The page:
To produce the most useful review, the experts at TheCarConnection.com collected comments and insight from some of the top review resources on the Web regarding the 2008 Mercedes-Benz C-Class. Then TheCarConnection.com’s editors added their own perspectives from firsthand driving experience with the C-Class.
The compact C-Class is the least-expensive model-and the smallest sedan-in Mercedes-Benz's U.S. lineup, and it's been completely redesigned for the 2008 model year. Most notably, the new 2008 Mercedes-Benz C-Class sets two distinct styles, with separate Luxury and Sport models that cater to different types of C-Class buyers.
The two models can be distinguished from afar, from the front especially, due to their very different front-end treatments. The Luxury follows tradition with the familiar chrome grille and three-pointed-star hood ornament; the Sport takes a new tack, with no hood ornament but rather a body-color, straked grille, and a large emblem in the middle of the grille. Inside, the two models have different trim (chrome and burl walnut wood for the Luxury, matte-aluminum or maple wood on the Sport), although the plastics used in the base Sport look somewhat drab. The Sport also gets a lowered, sport-tuned suspension, larger wheels, a sport braking system, and dual exhaust.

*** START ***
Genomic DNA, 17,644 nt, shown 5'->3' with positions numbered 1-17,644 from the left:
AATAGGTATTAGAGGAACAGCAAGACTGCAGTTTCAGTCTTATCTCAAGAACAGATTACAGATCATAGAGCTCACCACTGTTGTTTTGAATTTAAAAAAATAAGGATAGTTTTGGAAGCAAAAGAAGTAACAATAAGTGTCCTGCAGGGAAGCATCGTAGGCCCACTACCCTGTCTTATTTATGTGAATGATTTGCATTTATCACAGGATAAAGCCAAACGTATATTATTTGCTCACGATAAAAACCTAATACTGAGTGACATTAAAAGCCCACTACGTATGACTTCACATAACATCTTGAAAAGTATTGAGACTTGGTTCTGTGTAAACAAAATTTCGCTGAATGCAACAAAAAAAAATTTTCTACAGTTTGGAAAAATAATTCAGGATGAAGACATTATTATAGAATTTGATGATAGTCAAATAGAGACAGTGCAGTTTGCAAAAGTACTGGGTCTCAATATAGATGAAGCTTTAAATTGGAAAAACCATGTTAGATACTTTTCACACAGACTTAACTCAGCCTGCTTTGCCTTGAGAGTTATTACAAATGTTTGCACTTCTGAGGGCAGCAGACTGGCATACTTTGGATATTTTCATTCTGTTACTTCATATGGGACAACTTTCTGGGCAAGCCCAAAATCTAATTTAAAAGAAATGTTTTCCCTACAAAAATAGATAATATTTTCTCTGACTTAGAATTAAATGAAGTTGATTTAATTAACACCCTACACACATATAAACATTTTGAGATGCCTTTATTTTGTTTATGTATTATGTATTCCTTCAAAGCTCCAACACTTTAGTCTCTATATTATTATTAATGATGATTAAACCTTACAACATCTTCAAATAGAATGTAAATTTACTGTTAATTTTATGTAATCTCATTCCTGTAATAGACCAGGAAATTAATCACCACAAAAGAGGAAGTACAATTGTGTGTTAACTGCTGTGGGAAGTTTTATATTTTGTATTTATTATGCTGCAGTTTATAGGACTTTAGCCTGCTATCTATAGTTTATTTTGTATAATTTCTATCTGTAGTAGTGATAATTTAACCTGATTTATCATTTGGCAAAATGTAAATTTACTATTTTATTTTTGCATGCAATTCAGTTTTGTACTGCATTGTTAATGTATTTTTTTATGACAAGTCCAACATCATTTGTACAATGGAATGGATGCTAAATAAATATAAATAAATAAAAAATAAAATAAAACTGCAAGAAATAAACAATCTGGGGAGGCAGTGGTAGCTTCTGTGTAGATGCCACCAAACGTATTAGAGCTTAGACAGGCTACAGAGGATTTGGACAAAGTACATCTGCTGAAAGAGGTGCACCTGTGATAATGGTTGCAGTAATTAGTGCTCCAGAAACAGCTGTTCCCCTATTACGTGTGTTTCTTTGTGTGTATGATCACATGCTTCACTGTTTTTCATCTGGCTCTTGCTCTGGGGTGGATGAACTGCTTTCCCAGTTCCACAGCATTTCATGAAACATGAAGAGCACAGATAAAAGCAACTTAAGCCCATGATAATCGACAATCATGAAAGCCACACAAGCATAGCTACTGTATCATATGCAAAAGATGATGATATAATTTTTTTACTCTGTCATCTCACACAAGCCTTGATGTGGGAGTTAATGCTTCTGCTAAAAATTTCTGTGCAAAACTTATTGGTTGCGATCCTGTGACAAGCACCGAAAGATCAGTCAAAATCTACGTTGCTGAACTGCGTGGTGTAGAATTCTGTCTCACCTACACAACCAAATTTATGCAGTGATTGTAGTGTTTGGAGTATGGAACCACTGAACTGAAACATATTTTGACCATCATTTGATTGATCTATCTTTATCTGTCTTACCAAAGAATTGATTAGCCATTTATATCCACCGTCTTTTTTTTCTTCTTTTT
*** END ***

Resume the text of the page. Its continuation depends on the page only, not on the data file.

Two different V-6 engines are offered on the C-Class line-with model designations made accordingly. The C300 comes with a 228-horsepower, 3.0-liter V-6, while the C350 gets a 268-horsepower, 3.5-liter V-6. The C300 has a standard six-speed manual or optional seven-speed automatic, but the C350 can only be had with the automatic. The C300 models are available with 4Matic all-wheel drive, a full-time system that reverts to sending 55 percent of power to the rear wheels when more isn't needed at a particular wheel.
At the top of the range is the exclusive C63 AMG (covered separately by TheCarConnection.com), which adds a 451-horsepower, 6.3-liter V-8 engine along with loads of performance equipment, including a sport suspension, Z-rated performance tires, bigger brakes, a sport exhaust, special AMG heated sport seats, a race timer, and plenty of additional appearance upgrades.
The two V-6 engines aren't that different from each other in normal driving, but the additional performance of the C350 is only noticeably during full-throttle acceleration or the most demanding mountain roads. The seven-speed automatic shifts smoothly, whether using the manual mode or not, and it downshifts quickly and decisively when needed.
The C-Class has a very well-controlled ride and stays flat in corners, with much crisper steering response than the former C-Class sedans-thanks in part to a quicker steering ratio. The steering isn't quite as direct in feel, though. A new so-called Agility Control suspension helps by mechanically adjusting damper settings to reduce body motion during spirited driving and sudden maneuvers, without a sacrifice in ride comfort.
Of the two models, the Sport allows better handling without any significant decrease in ride quality. In both models, the C-Class cabin stays quiet, with good isolation from the road, although you hear the engine when accelerating.